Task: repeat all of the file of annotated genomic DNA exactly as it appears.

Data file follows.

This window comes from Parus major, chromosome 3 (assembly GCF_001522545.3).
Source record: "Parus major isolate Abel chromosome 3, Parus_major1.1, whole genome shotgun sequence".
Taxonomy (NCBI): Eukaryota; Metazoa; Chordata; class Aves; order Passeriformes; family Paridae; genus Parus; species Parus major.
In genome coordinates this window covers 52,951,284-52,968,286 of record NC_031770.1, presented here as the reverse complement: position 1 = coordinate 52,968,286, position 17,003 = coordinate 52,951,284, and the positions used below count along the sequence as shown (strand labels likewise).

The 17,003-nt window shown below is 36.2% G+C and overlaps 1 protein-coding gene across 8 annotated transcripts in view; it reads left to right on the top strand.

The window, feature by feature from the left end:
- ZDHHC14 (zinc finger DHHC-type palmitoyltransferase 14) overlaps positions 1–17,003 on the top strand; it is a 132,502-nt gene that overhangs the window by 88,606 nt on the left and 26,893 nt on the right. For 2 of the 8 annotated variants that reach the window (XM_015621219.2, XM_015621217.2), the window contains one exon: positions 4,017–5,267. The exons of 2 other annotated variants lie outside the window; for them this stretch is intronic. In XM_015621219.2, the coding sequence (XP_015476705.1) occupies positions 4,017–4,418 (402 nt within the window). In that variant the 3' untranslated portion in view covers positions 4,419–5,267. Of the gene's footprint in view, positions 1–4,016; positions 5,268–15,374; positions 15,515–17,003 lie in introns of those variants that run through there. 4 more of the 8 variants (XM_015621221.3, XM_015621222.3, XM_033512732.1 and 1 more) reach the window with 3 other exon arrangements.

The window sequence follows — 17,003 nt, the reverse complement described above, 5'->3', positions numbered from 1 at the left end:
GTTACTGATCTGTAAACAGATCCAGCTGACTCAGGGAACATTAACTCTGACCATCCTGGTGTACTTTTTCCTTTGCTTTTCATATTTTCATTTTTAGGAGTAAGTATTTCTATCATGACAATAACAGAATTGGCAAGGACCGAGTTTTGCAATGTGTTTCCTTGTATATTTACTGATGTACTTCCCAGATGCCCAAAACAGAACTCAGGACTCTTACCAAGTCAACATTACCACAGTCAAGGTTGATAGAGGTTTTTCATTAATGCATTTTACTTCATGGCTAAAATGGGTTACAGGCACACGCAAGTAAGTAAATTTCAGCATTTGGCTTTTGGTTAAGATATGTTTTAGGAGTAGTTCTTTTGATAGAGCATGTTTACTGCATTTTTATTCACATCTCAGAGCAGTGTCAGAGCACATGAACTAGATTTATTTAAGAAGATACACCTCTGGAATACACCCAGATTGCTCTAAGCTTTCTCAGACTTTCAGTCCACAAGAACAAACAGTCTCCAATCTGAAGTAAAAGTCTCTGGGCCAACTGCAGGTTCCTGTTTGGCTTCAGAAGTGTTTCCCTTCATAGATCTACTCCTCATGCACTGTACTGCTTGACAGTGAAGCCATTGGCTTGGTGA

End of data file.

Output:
This window comes from Parus major, chromosome 3 (assembly GCF_001522545.3).
Source record: "Parus major isolate Abel chromosome 3, Parus_major1.1, whole genome shotgun sequence".
Taxonomy (NCBI): Eukaryota; Metazoa; Chordata; class Aves; order Passeriformes; family Paridae; genus Parus; species Parus major.
In genome coordinates this window covers 52,951,284-52,968,286 of record NC_031770.1, presented here as the reverse complement: position 1 = coordinate 52,968,286, position 17,003 = coordinate 52,951,284, and the positions used below count along the sequence as shown (strand labels likewise).

The 17,003-nt window shown below is 36.2% G+C and overlaps 1 protein-coding gene across 8 annotated transcripts in view; it reads left to right on the top strand.

The window, feature by feature from the left end:
- ZDHHC14 (zinc finger DHHC-type palmitoyltransferase 14) overlaps positions 1–17,003 on the top strand; it is a 132,502-nt gene that overhangs the window by 88,606 nt on the left and 26,893 nt on the right. For 2 of the 8 annotated variants that reach the window (XM_015621219.2, XM_015621217.2), the window contains one exon: positions 4,017–5,267. The exons of 2 other annotated variants lie outside the window; for them this stretch is intronic. In XM_015621219.2, the coding sequence (XP_015476705.1) occupies positions 4,017–4,418 (402 nt within the window). In that variant the 3' untranslated portion in view covers positions 4,419–5,267. Of the gene's footprint in view, positions 1–4,016; positions 5,268–15,374; positions 15,515–17,003 lie in introns of those variants that run through there. 4 more of the 8 variants (XM_015621221.3, XM_015621222.3, XM_033512732.1 and 1 more) reach the window with 3 other exon arrangements.

The window sequence follows — 17,003 nt, the reverse complement described above, 5'->3', positions numbered from 1 at the left end:
GTTACTGATCTGTAAACAGATCCAGCTGACTCAGGGAACATTAACTCTGACCATCCTGGTGTACTTTTTCCTTTGCTTTTCATATTTTCATTTTTAGGAGTAAGTATTTCTATCATGACAATAACAGAATTGGCAAGGACCGAGTTTTGCAATGTGTTTCCTTGTATATTTACTGATGTACTTCCCAGATGCCCAAAACAGAACTCAGGACTCTTACCAAGTCAACATTACCACAGTCAAGGTTGATAGAGGTTTTTCATTAATGCATTTTACTTCATGGCTAAAATGGGTTACAGGCACACGCAAGTAAGTAAATTTCAGCATTTGGCTTTTGGTTAAGATATGTTTTAGGAGTAGTTCTTTTGATAGAGCATGTTTACTGCATTTTTATTCACATCTCAGAGCAGTGTCAGAGCACATGAACTAGATTTATTTAAGAAGATACACCTCTGGAATACACCCAGATTGCTCTAAGCTTTCTCAGACTTTCAGTCCACAAGAACAAACAGTCTCCAATCTGAAGTAAAAGTCTCTGGGCCAACTGCAGGTTCCTGTTTGGCTTCAGAAGTGTTTCCCTTCATAGATCTACTCCTCATGCACTGTACTGCTTGACAGTGAAGCCATTGGCTTGGTGA